By Evan Short
For the first time ever the glitz and glamour of the Cannes Film Festival will resonate to the sounds of the Irish language, this after a musical written solely in the Irish native tongue was shortlisted for an award.
“Bonsoir Luna” is a short film about a romance between street artist, Duke, and Luna who works in a coffee shop close to where Duke performs.
The dialogue is not only solely in Irish, but all lines are sung by the actors, making it an even more unusual production and part of the reason it caught the eye, and ear, of the Cannes organizers.
Donncha Gilmore wrote and directed the 15 minute film, which was produced by David Cullinan, PJ Moloney, and Philip Hickey for Aminal Productions with the support of Ireland’s Arts Council.
Donncha said he wanted to celebrate the Irish language in a positive way.
“I wanted to make an Irish film that was gleefully and unapologetically optimistic. I also felt that it would be a great opportunity to present the Irish language in a new light, by using the musical genre to showcase its lyricism.”
Federico Rea acted as cinematographer, Glenn Whelan as art director, while Gilmore also edited the picture.
Michael-David McKernan and Hilary Bowen Walsh star as Duke and Luna, respectively. The cast also features Susie Young, Grainne Boyle, Aislinn Ní Uallacháin, Gemma Doherty, Eoghan Regan, and Garret Farrell.
The film’s music was written and arranged by Josh Reichental, with additional contributions by Stephen O’Brien. Recording of the music was carried out at Lamplight Studios, with Stephen Dunne as recording supervisor.
Among Gilmore’s inspirations for the film are the musical films of French director Jaques Demy, which include “The Umbrellas of Cherbourg” (1964).
Luna was shot in September 2014 around Dublin and it is hoped the inclusion in the Short Film Corner in Cannes will mark the beginning of an international festival run.
The film has already received development commitments from the Arts Council for a feature adaptation by Aminal Productions, which is still in the early stages.
By Áine Ní Shionnaigh
Chatting to Emmet Cahill earlier this week is like catching up with a long lost friend. He has a hint of an accent which I strongly suspect is from the Midlands. As Emmet describes it himself, ‘I’m from the middle of the country”, which technically has two meanings: he lives in a rural area which happens to be located in the Midlands of Ireland outside Mullingar, County Westmeath. I ponder on what it is about the Midlands that has an affinity for producing world-renowned tenors: Count John McCormack, Frank Patterson and now my interviewee, Emmet Cahill. Perhaps it’s the peat? Just as peat is a natural resource generously given to us by nature in this part of Ireland, nature has also given an amazing gift to Emmet which he has cherished and nurtured with the help and support of his amazing parents. Emmet continually refers to his parents during our chat and attributes his success to them. All I can think is that they have done a beyond amazing job, raising someone who has nurtured and developed his talent and who also manages to be the nicest, most down to earth person one could chat to.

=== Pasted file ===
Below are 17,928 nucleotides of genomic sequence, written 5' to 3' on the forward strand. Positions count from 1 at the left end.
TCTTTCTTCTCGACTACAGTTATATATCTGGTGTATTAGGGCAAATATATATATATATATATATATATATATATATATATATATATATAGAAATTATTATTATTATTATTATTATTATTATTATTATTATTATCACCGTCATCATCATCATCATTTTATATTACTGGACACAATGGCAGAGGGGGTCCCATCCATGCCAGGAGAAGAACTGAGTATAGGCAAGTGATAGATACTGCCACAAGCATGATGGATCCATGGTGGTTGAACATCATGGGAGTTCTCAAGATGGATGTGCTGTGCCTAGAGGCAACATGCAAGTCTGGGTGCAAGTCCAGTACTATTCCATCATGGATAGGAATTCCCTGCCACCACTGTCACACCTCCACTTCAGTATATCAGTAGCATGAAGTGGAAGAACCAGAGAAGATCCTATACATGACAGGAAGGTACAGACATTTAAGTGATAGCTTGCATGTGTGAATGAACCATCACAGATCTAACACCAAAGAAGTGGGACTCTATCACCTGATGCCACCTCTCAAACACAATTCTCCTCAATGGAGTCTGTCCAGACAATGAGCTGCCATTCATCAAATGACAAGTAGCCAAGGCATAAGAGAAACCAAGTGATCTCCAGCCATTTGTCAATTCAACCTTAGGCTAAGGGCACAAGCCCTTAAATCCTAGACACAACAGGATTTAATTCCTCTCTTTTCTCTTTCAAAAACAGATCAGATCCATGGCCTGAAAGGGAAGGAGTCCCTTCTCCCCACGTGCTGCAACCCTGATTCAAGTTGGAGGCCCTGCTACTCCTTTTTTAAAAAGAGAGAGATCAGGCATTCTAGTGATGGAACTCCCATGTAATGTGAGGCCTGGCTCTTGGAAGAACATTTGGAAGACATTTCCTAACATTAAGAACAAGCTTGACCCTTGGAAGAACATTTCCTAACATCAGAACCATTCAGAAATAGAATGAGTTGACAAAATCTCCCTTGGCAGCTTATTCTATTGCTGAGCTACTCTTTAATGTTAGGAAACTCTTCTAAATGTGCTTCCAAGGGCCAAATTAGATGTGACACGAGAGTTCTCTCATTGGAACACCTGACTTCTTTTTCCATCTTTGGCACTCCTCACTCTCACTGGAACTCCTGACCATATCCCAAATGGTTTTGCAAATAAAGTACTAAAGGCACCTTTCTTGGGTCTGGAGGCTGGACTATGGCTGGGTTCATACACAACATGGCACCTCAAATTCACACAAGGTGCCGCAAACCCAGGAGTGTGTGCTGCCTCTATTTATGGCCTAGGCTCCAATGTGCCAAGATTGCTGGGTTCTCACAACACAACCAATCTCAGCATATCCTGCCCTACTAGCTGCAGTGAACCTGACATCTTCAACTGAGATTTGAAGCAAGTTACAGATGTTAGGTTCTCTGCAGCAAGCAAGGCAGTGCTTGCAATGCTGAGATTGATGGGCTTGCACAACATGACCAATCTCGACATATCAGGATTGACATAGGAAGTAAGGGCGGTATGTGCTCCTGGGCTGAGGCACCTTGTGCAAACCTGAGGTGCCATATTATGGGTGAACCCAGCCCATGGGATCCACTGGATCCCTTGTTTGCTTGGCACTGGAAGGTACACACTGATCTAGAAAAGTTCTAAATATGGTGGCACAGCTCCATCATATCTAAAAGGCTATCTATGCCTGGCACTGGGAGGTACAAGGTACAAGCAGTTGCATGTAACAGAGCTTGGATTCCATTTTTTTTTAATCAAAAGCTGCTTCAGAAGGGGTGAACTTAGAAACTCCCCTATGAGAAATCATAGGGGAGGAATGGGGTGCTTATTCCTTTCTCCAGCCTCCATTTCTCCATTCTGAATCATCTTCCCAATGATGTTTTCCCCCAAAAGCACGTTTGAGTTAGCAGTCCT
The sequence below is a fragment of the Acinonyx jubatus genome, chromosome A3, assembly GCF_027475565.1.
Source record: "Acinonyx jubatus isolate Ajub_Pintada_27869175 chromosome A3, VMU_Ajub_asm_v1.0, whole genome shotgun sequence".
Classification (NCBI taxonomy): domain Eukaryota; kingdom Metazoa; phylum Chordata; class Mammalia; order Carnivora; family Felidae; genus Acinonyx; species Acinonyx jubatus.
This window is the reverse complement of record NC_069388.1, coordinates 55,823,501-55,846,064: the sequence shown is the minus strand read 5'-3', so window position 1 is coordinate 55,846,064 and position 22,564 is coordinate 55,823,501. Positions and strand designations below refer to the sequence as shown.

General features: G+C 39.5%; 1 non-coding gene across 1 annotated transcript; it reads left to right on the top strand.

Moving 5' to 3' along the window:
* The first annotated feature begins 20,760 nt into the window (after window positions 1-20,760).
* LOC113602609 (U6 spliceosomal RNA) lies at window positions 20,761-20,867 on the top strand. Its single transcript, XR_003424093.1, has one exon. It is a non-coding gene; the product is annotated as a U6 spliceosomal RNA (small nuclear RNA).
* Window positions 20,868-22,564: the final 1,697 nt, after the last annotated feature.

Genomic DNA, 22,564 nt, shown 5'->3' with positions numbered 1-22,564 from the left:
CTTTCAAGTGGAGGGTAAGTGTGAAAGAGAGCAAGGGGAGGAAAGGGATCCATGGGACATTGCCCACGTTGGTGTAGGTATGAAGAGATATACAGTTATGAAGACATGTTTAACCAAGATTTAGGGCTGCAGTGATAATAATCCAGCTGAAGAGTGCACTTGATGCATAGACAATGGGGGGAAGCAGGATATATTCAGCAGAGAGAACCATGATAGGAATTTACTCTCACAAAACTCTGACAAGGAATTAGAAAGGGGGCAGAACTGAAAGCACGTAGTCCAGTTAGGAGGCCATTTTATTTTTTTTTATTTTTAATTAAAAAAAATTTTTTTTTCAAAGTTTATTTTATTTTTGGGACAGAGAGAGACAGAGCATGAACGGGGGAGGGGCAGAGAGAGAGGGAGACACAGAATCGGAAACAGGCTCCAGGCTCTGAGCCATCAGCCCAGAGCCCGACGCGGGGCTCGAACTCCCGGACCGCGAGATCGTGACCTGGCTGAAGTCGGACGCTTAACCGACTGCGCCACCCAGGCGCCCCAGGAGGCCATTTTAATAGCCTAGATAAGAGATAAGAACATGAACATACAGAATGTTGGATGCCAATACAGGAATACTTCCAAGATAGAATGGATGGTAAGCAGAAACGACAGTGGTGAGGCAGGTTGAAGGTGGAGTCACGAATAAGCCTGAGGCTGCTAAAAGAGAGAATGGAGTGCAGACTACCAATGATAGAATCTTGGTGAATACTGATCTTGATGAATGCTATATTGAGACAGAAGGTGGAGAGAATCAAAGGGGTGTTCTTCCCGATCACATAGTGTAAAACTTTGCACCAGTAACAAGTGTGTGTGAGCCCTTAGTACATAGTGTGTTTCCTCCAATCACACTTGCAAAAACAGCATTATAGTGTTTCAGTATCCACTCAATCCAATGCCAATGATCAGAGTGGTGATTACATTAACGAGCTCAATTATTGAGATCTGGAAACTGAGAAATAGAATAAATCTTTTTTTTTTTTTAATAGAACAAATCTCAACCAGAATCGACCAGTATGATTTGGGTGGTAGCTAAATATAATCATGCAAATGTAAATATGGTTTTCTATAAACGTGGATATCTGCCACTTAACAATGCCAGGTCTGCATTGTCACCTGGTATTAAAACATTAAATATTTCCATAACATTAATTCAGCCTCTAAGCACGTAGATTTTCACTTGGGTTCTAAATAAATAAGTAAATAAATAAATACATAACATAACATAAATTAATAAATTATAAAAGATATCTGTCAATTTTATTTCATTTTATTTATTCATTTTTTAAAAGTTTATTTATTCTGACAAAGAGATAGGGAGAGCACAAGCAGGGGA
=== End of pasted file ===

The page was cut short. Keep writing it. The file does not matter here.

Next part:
Emmet Cahill is currently one of Ireland’s most recognized tenors who sweeps listeners away with the emotion of his singing. He is natural and relaxed, two words that consistently come up during our conversation. He is very unassuming, his life on stage is simply a progression of what he has always done growing up: singing and playing music. Emmet displays that typical Irish trait: on the surface, an extremely laid back attitude which totally belies the tremendous talent and courage he has. Emmet is well known for his renditions of John McCormack, another name that comes often during our chat. In 2010 when Emmet was attending the Royal Irish Academy of Music studying opera and theater, he was awarded the ‘John McCormack Bursary’ for the most promising young tenor. He was also named the most promising young singer at the Academy. He has been a multiple prize winner at the National Feis Ceoil singing competition. In 2013, the Irish American Music Association awarded him with the title “Tenor of the Year’ in recognition of his work on stage here in the United States.
That is where our paths first crossed. The first time I heard Emmet perform was in the Beacon Theatre on Broadway in 2011 where he was lead singer with the renowned Irish Music Show; ‘Celtic Thunder’. The opulent Beacon Theatre was very fitting for Emmet’s first US appearance on stage as he seemed to be following in the footsteps of the most renowned tenor in the history of our time, Count John McCormack who himself had performed on Broadway almost a century earlier and who also hailed from County Westmeath. On first hearing the pureness of his mellow tones, I was struck by his depth of feeling. I sat entranced as he sang the beautiful haunting melody; “Isle of Hope, Isle of Tears”. Observing the emotion etched deeply into his handsome face, I was never so proud to be Irish, Emmet is as his performances: eloquent, charming with an underlying depth and a maturity that totally belies his young age. I had an image of him growing up, with perhaps a grandfather who enjoyed playing dusty 65”s of John McCormack on a wind-up gramophone. I was pretty close, he was raised listening to some of his Dad’s John McCormack vinyl’s on an old record player. Perhaps the mellow tones of McCormack somehow diffused into his young soul and created this depth of expression and feeling that now speaks to souls all around the world.